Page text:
Mar 5, 2014 12:23 AM by Maddie Garrett
More military families are relying on food stamps to get by, according to new numbers from the Defense Commissary Agency. Last year military members used $103.6 million in food stamps at commissaries, a 5% increase from 2012 and almost double the amount used in 2009, which was $52.9 million.
But Fort Carson Financial Advisors are saying that no soldiers should be on food stamps, because the military has its own food assistance program, Family Subsistence Supplemental Allowance (FSSA).
Sgt. Dautriel Moore, CF NCO, is now a financial counselor at Fort Carson. But he remembers what it was like when he first joined the Army.
"I got married before I joined the military, had a baby on the way," he remembered.
He had all of that and was providing for his family on a new soldier's salary.
"For me it was difficult," he said. "Make sure I get groceries, make sure the kids get clothes, make sure my bills get paid."
His story is all too familiar for many young soldiers. He said those are the ones, newly enlisted with families, most likely seeking financial help.
"It's not green roses for our younger soldier's, they're not making that much money," said Dale Mckitrick, Army Community Services Financial Advisor at Ft. Carson.
On top of low starting salaries, many military spouses are also unemployed or have difficulty finding good jobs because of moving often and job availability. The Institute for Veterans and Military Families reported that 30% of military spouses, ages 18 to 24 were unemployed in 2012. With a spouse not working, that increases the financial strain.
"So a family of four, a family of five, living on $1,300 a month, not that much money," explained Mcktrick.
On top of the base pay, service members can still get free or subsidized housing. But even with that added income, some military families still qualify for food stamps, known as the Supplemental Nutrition Assistance Program (SNAP).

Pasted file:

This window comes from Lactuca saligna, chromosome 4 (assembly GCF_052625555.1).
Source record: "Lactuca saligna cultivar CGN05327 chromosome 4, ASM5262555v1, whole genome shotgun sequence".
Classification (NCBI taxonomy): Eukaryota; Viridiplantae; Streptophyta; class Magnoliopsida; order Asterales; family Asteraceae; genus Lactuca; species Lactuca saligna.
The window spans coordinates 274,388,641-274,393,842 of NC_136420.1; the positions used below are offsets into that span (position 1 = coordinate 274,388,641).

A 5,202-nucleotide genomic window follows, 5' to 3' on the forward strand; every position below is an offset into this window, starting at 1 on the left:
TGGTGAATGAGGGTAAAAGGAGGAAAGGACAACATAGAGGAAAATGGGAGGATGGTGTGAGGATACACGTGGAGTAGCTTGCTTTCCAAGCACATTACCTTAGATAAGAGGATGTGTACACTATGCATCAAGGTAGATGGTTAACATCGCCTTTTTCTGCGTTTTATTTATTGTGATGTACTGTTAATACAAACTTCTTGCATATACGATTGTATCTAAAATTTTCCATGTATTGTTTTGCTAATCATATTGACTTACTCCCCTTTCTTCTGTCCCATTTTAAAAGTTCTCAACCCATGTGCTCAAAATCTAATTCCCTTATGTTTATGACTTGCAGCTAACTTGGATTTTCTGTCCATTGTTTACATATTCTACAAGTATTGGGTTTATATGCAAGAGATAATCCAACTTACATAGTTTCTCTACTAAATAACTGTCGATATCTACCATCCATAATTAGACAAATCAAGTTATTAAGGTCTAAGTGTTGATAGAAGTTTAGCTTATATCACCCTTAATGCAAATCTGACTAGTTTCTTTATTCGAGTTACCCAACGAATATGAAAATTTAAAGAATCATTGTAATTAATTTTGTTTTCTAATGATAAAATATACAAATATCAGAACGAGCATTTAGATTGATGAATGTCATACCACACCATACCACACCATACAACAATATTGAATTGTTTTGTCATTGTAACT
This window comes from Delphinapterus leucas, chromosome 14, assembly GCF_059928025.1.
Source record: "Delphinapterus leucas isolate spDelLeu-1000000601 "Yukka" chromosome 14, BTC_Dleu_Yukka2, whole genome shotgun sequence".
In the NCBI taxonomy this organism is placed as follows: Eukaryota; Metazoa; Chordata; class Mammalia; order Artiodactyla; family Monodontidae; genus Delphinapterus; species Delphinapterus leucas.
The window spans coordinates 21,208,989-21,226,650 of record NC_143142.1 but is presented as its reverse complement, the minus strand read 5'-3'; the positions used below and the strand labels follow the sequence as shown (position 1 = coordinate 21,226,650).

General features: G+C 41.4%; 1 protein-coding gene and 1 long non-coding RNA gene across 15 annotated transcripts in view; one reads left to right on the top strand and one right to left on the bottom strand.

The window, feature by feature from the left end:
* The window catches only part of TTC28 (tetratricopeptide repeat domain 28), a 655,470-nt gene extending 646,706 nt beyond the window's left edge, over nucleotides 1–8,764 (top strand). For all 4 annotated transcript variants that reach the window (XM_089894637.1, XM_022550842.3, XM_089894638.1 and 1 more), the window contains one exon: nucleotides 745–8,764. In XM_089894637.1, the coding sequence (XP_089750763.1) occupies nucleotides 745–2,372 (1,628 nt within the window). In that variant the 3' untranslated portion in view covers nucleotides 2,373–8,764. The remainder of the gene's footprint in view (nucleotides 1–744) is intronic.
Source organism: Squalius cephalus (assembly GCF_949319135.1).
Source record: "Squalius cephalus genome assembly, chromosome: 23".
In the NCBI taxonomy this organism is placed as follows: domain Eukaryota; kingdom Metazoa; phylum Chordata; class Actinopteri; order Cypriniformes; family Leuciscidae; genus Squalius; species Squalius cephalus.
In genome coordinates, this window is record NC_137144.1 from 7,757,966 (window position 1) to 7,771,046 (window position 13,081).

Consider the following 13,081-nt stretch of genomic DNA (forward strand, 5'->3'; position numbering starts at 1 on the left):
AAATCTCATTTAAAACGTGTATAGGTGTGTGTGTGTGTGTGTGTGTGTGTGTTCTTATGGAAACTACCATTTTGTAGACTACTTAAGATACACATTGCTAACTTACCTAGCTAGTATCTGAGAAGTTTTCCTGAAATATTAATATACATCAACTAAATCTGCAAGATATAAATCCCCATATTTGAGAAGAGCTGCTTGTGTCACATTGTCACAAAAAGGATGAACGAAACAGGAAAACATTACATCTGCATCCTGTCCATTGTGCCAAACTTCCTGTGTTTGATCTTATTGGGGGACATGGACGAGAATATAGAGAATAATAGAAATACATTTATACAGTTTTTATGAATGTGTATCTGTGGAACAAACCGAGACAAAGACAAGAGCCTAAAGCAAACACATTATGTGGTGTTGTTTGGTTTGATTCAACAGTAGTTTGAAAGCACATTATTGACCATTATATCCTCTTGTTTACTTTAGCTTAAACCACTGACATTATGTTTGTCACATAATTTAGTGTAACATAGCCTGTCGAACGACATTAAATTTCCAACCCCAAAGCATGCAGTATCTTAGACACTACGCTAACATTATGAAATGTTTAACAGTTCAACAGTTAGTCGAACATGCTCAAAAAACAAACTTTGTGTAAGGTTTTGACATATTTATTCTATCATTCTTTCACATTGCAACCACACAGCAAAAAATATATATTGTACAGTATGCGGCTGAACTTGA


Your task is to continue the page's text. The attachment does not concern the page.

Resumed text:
The latest records from the Agriculture Department show 5,000 active duty service members were on SNAP in 2011. Still, that is less than one percent of total Americans on SNAP that year, which was 44 million people.
"They shouldn't have any soldiers on food stamps because the military has an entitlement program that replaces it and puts it directly in their pay check," countered Mckitrick.
But somewhere there's a disconnect. The Pentagon reported only 421 military families qualified for the military's food assistance program in 2012.
At Fort Carson, Mckitrick also said that the numbers are low when it comes to people applying for the military's FSSA program.
"We're only talking three or four people a month," he said.
That shows many families might be looking elsewhere to get help, and it's not just from food stamps. Operation Homefront Executive Director Charlotte Merriam in Colorado Springs said emergency food assistance is still their number one request.
"We're there to help them, they're just like any other family in the United States who's struggling right now," said Merriam.
Military families also have the opportunity to shop at commissaries, which offers lower grocery prices. But those prices could go up because of proposed cuts to commissary budgets from $1.4 billion to $4 million over a three year period.
Also keep in mind, food stamp benefits were recently reduced for everyone last fall.
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